Porchlight is located at 306 N. Brooks St. in Madison, Wisconsin. The phone number is (608) 257-2534

Although outreach and wait times are causing confusion, reaching out to local services help with getting acquainted. Be sure to register with the Dane County Veteran Service Officer while waiting for opportunities to open up to receive help.

The Dane County Service Office:

210 Martin Luther King Dr.

Madison, WI 53705

(608) 216-4568

Once the veteran is enrolled in the VA, social workers can help them track their progress and connect them with community services. Reaching out to the William S. Middleton Hospital social workers open the door to revitalization during COVID-19 hardship.

https://www.madison.va.gov/services/socialwork.asp

Knowledge is power. Please pass the information along and leave a comment if you would like more information or would like to express concerns.

 

Convergence evolves newsgathering methods preventing the spread of COVID-19

Local journalists across Wisconsin utilized convergence to develop ways to report from home preventing the spread of COVID-19 beginning in March.

Media outlets reporting from the Wisconsin State Capitol, Lambeau Field and the Lake Michigan shoreline rapidly improve newsgathering methods through social media when writing stories. Multimedia journalists distribute the weight on the frontline providing footage to anchors, website portals seek viewers to share found footage, while newspaper senior editors require photojournalists to mix and produce found footage. Convergence with viewers happens when newspaper and television mediums accompany their stories with blogs, websites and social media outlets during breaking news.

     “We’ve pretty much gone the direction of multimedia journalism. Multimedia journalists basically shoot and write and edit their own stuff,” said Ryan Logenstein assistant manager of WMTV NBC 15 in Madison, Wisconsin.

Covergence happens when breaking news connects viewers with journalists who are reporting from home trying to stop the spread of COVID-19.

Over Logenstein’s 22 years in television, he is witnessing a rapid change in the reporting field. Logenstein observed viewership utilizing social media to deliver leads with both citizen and multimedia journalists. During stay-at-home restrictions, Logenstein utilized multimedia journalists to create weekly stories, while a citizen journalism portal offered a bank of uploaded material from phones on the NBC 15 website.

“If you look at the NBC 15 website you will see there is a link where you can submit video. We get a lot of video from that,” Logenstein said.

Northeast Wisconsin local news source WLUK Fox 11 puts social distancing first when on the job. Assignment manager Brian Kehrin required ride sharers to take separate vehicles, which is now a standard practice. Kehrin converges press releases with viewers on social media through blogging to live stream information from the Green Bay Packers public relations who enforce the use of Zoom meetings for social distance interviewing.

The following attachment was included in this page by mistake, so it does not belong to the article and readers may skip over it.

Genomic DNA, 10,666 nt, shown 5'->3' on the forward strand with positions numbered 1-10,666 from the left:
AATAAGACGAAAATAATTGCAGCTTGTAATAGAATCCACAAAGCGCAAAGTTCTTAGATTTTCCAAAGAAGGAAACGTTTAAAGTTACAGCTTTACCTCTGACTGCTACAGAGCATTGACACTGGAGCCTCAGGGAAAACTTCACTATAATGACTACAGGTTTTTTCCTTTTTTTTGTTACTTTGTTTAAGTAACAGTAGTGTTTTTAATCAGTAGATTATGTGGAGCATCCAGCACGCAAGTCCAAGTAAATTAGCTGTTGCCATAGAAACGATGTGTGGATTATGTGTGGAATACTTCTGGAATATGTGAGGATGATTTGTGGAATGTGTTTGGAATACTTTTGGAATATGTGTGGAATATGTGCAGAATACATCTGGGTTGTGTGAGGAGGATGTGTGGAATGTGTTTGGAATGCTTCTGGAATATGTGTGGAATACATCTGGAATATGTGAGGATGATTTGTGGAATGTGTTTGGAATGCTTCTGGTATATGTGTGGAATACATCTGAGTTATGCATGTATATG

“We can’t just ask for Packer players like Jake Kumerow from UW Whitewater upon request anymore. You only get who the team selects,” said Kerhin.

While 57 percent of viewers choose television as their primary news source, only 20 percent utilize newspapers. Convergence newsgathering connects both mediums interacting with viewership on the frontline. Multimedia convergence in journalism requires newspaper reporters to possess social media skills, while multimedia journalists from the television industry connects both worlds to produce, write and report stories independently.

     “For the last 15 years, all photographers hired by the Sentinel have had to be able to shoot and edit video. ‘Convergence’ is actually an old story—at least to me,” Greg Borowski senior editor of The Milwaukee Journal Sentinel said.

Borowski’s newsroom has changed over the past decade. Social media reporting has taken priority, which is Borowski’s way of updating subscribers at the scene of breaking news. Journalists are tweeting text and video, offering interactive maps, charts and photo galleries for subscribers to view.

     “Convergence challenges professional journalists in many ways. I feel we are up to the challenge, provided readers rise to the occasion too,” said Borowski.

When COVID-19 breaking news hits, convergence between newspaper and television media intersects on the web. Citizens and subscribers connect with journalists who use multimedia producing skills from their home base. New methods of newsgathering have developed the newsroom through multimedia journalism benefiting all sides of the news spectrum.

WDVA seeks eligible Warhawks for grant funding

The Wisconsin Department of Veterans Affairs allocates grant money to the University of Wisconsin System and non-profit organizations during the month of September.

   The State of Wisconsin opens doors to nonprofit community support across the state for grant funding annually. The window to apply for grants ends September 30th.